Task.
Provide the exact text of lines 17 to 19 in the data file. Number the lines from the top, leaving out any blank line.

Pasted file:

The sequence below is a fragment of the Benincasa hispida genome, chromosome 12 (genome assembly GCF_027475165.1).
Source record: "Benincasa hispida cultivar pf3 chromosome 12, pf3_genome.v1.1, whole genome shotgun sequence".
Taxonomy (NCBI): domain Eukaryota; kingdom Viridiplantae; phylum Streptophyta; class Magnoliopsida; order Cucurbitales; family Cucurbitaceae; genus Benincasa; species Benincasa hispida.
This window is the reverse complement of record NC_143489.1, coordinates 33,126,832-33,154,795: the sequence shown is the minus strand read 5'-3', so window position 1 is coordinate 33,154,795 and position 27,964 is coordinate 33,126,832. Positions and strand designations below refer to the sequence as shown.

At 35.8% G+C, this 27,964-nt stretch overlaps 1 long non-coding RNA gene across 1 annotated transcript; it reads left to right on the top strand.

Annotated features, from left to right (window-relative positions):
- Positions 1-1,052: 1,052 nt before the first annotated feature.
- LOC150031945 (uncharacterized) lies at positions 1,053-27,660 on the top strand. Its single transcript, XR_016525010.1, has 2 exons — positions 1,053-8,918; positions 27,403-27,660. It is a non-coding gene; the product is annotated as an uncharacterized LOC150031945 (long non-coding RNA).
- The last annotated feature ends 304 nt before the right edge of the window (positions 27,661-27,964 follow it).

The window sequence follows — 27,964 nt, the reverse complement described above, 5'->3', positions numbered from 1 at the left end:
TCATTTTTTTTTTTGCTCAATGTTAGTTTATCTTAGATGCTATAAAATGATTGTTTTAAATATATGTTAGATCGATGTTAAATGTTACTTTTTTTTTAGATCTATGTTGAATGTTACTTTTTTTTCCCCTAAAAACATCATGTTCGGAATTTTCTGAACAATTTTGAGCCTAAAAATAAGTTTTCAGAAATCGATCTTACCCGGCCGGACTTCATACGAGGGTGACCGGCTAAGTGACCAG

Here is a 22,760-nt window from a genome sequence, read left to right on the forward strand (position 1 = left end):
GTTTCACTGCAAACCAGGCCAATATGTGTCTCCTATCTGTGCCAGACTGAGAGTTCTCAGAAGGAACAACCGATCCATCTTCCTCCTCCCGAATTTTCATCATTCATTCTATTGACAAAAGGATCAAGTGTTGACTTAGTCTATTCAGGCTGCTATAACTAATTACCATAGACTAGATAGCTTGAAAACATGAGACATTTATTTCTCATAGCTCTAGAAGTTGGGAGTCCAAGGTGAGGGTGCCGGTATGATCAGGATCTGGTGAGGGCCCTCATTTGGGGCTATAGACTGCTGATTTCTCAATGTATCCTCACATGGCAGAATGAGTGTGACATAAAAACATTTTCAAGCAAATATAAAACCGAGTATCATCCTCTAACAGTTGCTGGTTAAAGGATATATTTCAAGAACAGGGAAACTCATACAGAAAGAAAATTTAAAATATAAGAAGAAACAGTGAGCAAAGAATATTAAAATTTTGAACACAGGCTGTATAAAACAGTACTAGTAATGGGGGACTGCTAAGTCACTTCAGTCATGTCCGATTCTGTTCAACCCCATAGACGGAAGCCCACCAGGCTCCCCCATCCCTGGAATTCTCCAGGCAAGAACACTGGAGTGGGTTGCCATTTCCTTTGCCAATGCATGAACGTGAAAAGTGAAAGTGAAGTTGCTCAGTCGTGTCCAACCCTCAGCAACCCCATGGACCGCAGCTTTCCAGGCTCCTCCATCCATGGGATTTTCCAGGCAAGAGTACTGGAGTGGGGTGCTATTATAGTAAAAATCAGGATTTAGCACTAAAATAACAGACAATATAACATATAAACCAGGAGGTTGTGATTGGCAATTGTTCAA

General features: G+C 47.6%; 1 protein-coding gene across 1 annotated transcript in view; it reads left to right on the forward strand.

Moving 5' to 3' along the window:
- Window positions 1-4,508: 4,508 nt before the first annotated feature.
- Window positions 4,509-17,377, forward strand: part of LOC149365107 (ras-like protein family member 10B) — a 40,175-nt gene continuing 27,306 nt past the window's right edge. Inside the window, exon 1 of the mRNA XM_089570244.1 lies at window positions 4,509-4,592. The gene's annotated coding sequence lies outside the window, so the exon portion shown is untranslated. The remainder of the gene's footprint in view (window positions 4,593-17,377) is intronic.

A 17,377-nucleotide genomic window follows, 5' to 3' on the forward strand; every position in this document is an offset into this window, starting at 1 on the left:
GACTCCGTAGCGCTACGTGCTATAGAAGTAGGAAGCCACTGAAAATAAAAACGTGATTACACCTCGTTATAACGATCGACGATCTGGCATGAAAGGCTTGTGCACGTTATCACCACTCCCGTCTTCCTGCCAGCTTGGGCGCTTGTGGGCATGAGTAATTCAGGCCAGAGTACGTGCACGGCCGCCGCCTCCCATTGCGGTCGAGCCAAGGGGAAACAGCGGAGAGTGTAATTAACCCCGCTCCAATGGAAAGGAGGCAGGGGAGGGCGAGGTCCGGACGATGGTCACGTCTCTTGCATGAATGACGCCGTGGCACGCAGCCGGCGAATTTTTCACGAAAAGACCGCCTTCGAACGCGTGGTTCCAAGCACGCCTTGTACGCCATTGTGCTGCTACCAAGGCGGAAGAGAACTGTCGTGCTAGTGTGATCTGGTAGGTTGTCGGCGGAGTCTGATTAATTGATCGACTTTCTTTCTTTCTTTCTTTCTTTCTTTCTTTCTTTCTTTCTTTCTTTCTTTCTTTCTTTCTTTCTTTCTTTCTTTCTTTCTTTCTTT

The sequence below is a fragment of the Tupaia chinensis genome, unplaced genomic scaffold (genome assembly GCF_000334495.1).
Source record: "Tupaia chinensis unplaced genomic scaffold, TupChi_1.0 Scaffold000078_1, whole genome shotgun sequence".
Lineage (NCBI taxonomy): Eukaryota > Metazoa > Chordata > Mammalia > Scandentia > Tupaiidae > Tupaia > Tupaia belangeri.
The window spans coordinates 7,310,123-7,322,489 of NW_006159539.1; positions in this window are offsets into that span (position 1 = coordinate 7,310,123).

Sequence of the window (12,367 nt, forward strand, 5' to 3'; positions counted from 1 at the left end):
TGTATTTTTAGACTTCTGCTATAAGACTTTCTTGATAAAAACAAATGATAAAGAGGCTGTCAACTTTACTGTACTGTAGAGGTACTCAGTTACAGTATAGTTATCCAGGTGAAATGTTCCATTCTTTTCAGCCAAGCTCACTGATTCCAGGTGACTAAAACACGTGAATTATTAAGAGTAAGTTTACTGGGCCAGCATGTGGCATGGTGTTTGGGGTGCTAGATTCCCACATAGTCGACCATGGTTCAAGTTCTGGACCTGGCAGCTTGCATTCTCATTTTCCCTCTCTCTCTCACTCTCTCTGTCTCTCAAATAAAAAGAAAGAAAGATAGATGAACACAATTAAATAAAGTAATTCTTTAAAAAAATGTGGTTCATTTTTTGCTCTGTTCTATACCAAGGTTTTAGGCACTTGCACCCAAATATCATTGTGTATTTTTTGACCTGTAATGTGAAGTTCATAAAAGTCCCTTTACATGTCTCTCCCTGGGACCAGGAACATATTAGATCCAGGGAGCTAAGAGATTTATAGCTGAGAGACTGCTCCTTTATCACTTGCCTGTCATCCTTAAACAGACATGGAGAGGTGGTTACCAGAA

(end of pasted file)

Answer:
- Window positions 4,509-17,377, forward strand: part of LOC149365107 (ras-like protein family member 10B) — a 40,175-nt gene continuing 27,306 nt past the window's right edge. Inside the window, exon 1 of the mRNA XM_089570244.1 lies at window positions 4,509-4,592. The gene's annotated coding sequence lies outside the window, so the exon portion shown is untranslated. The remainder of the gene's footprint in view (window positions 4,593-17,377) is intronic.

A 17,377-nucleotide genomic window follows, 5' to 3' on the forward strand; every position in this document is an offset into this window, starting at 1 on the left:
GACTCCGTAGCGCTACGTGCTATAGAAGTAGGAAGCCACTGAAAATAAAAACGTGATTACACCTCGTTATAACGATCGACGATCTGGCATGAAAGGCTTGTGCACGTTATCACCACTCCCGTCTTCCTGCCAGCTTGGGCGCTTGTGGGCATGAGTAATTCAGGCCAGAGTACGTGCACGGCCGCCGCCTCCCATTGCGGTCGAGCCAAGGGGAAACAGCGGAGAGTGTAATTAACCCCGCTCCAATGGAAAGGAGGCAGGGGAGGGCGAGGTCCGGACGATGGTCACGTCTCTTGCATGAATGACGCCGTGGCACGCAGCCGGCGAATTTTTCACGAAAAGACCGCCTTCGAACGCGTGGTTCCAAGCACGCCTTGTACGCCATTGTGCTGCTACCAAGGCGGAAGAGAACTGTCGTGCTAGTGTGATCTGGTAGGTTGTCGGCGGAGTCTGATTAATTGATCGACTTTCTTTCTTTCTTTCTTTCTTTCTTTCTTTCTTTCTTTCTTTCTTTCTTTCTTTCTTTCTTTCTTTCTTTCTTTCTTTCTTTCTTT